Thomas K. Fowler, Associated Press
SAN FRANCISCO — Two University of California, Davis police officers involved in the pepper spraying of seated protesters were placed on administrative leave Sunday, as the school's chancellor said she was accelerating an investigation of the incident.
UC Davis Chancellor Linda Katehi said she has been inundated with reaction from alumni, staff, students and faculty over the incident Friday in which a riot gear-clad officer fired pepper spray on a line of sitting demonstrators. The protesters flinch and cover their faces but remain passive with their arms interlocked as onlookers shriek and scream out for the officer to stop.
The officers who were placed on leave have not been identified. In a news release, the university said, "Videos taken during Friday's arrests showed that the two officers used pepper spray on peacefully seated students."
The faculty association on Saturday called for Katehi's resignation after video of the incident was circulated widely on YouTube, Facebook and Twitter on Saturday, saying in a letter there had been a "gross failure of leadership."
Katehi has resisted calls for her to quit, vowing instead to rigorously investigate the incident during which 10 protesters were arrested.
"I am deeply saddened that this happened on our campus, and as chancellor, I take full responsibility for the incident," Katehi said in a statement Sunday. "However, I pledge to take the actions needed to ensure that this does not happen again. I feel very sorry for the harm our students were subjected to and I vow to work tirelessly to make the campus a more welcoming and safe place."
Katehi also set a 30-day deadline for a task force investigating the incident to issue its report. The task force will be comprised of students, staff and faculty, Katehi said, and will be chosen this week.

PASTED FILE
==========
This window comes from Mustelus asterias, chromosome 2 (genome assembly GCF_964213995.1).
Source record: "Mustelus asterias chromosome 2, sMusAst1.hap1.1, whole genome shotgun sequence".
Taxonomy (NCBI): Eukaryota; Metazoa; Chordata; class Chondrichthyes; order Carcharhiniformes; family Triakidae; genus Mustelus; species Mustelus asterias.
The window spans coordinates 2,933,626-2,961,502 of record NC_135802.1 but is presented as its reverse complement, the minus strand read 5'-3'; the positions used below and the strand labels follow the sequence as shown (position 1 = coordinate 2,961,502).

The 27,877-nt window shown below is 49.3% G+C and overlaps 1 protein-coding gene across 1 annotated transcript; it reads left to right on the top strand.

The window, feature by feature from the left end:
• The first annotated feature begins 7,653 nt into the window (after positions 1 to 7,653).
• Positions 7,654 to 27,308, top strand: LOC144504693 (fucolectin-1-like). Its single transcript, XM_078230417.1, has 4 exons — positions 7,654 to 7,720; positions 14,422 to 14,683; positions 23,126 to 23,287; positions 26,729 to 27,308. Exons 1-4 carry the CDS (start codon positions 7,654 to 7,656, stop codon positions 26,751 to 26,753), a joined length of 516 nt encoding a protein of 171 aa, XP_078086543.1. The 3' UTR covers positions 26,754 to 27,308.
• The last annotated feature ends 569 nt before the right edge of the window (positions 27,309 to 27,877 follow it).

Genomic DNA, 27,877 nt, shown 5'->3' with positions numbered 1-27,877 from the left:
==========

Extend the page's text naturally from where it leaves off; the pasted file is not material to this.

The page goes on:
As the video spread of the officer in riot gear blasting pepper spray into the faces of the seated protesters at the northern California university, outrage came quickly — followed almost as quickly by defense from police.
However, a law enforcement official who watched the clip called the use of force "fairly standard police procedure."
The protest was held in support of the overall Occupy Wall Street movement targeting economic inequality and corporate greed and in solidarity with protesters at the University of California, Berkeley who were jabbed by police with batons on Nov. 9.
Charles J. Kelly, a former Baltimore Police Department lieutenant who wrote the department's use of force guidelines, said pepper spray is a "compliance tool" that can be used on subjects who do not resist, and is preferable to simply lifting protesters.
"When you start picking up human bodies, you risk hurting them," Kelly said. "Bodies don't have handles on them."
After reviewing the video, Kelly said he observed at least two cases of "active resistance" from protesters. In one instance, a woman pulls her arm back from an officer. In the second instance, a protester curls into a ball. Each of those actions could have warranted more force, including baton strikes and pressure-point techniques.
"What I'm looking at is fairly standard police procedure," Kelly said.
Images of police actions have served to galvanize support during the Occupy Wall Street movement, from the clash between protesters and police in Oakland last month that left an Iraq War veteran with serious injuries to more recent skirmishes in New York City, San Diego, Denver and Portland, Oregon.
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